The Starbucks Coffee marketing research department is kept busy providing oodles and oodles of insights into the Starbucks brand through yearly brand audits. And take it from this former long-time Starbucks marketer: The company learns a lot from these studies.
However, when it comes to measuring and managing the Starbucks brand on a daily basis, the Starbucks marketing department generally relies on a much simpler methodâ€”a brand checkbook.
Just as your personal checkbook has credits and debits, a brand checkbook has credits and debits in the form of brand credits and brand debits. "Brand credits" are business activities that enhance the reputation and perception people have of a brand, and "brand debits" are those that detract from the reputation and perception of the brand.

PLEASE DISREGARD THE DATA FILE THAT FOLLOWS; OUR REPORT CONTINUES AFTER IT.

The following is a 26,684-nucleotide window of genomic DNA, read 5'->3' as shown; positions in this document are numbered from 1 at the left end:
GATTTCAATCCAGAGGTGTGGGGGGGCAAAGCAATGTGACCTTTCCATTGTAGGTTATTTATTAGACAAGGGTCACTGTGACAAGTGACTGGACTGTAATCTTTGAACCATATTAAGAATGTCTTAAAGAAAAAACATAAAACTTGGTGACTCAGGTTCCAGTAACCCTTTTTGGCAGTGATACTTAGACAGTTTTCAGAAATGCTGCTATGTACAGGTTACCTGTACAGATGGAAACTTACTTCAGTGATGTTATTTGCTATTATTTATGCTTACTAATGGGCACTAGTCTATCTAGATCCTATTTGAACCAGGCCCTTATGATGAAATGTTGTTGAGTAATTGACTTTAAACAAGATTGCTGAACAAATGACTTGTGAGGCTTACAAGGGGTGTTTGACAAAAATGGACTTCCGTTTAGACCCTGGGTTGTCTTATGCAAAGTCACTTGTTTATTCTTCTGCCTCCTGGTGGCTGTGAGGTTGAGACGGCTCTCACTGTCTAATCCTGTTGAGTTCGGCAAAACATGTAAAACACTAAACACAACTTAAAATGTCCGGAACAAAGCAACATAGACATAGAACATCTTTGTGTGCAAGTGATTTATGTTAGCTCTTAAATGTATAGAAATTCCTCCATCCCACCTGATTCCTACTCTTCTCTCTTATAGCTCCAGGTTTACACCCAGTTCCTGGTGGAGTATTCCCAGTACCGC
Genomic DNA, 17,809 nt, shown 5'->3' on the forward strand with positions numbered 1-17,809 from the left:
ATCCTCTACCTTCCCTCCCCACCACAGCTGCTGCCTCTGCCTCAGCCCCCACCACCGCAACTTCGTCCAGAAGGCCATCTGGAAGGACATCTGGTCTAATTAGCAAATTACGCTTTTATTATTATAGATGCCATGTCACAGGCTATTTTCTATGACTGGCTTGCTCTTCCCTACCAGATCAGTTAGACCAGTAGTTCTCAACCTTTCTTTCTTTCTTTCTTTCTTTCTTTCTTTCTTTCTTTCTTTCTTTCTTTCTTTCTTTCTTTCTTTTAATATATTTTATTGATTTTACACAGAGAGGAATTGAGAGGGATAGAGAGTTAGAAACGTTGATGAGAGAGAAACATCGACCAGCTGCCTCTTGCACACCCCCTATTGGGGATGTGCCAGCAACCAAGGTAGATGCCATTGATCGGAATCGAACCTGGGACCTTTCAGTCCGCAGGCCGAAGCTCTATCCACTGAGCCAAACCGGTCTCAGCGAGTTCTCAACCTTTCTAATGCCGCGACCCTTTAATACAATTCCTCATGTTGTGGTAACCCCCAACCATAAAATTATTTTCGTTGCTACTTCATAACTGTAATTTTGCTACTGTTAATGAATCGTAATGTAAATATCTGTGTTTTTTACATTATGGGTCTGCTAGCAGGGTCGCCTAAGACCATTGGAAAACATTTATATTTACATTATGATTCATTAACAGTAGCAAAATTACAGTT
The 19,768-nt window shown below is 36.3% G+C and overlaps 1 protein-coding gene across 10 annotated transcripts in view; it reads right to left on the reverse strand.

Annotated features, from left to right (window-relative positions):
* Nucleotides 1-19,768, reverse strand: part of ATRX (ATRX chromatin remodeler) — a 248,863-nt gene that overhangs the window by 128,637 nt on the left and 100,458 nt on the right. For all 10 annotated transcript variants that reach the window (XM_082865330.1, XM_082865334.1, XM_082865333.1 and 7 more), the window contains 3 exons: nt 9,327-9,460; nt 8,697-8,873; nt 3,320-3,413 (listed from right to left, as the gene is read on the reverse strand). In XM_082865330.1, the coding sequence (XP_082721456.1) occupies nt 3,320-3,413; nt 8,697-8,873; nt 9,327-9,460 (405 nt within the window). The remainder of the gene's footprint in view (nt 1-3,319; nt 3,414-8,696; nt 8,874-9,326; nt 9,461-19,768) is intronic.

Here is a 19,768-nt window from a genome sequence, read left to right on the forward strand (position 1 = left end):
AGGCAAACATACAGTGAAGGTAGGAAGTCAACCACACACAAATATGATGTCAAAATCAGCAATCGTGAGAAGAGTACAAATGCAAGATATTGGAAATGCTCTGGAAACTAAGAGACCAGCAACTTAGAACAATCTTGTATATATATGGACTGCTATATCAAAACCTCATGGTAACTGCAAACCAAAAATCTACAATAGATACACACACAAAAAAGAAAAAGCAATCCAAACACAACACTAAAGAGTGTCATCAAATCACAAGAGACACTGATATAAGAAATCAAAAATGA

When faced with determining the appropriateness of marketing activities such as a promotion, sponsorship, program, or special event, the marketing department first determines whether the activity is a brand credit or debit.
To determine the positive impact (credit) or negative impact (debit) of a potential marketing activity, Starbucks marketers ask the following questions:
- Does the marketing activity respect the intelligence of Starbucks customers?
- Can Starbucks expertly deliver on all the promises made to customers in the proposed activity?
- Will Starbucks employees be excited and motivated by the activity?
- Will customers view the marketing activity as being clever, original, genuine, and authentic?
If the marketing department answered "yes" to three of these four questions, then the activity is considered a brand credit.
On the other hand, if Starbucks marketers answered "no" to more than one question, then the activity would be considered a brand debit. The Starbucks marketing department would then need to discuss the business importance of doing that brand debit activity.
An example of a brand-credit marketing activity is when Starbucks wrestled with the idea of running a sweepstakes promotion.
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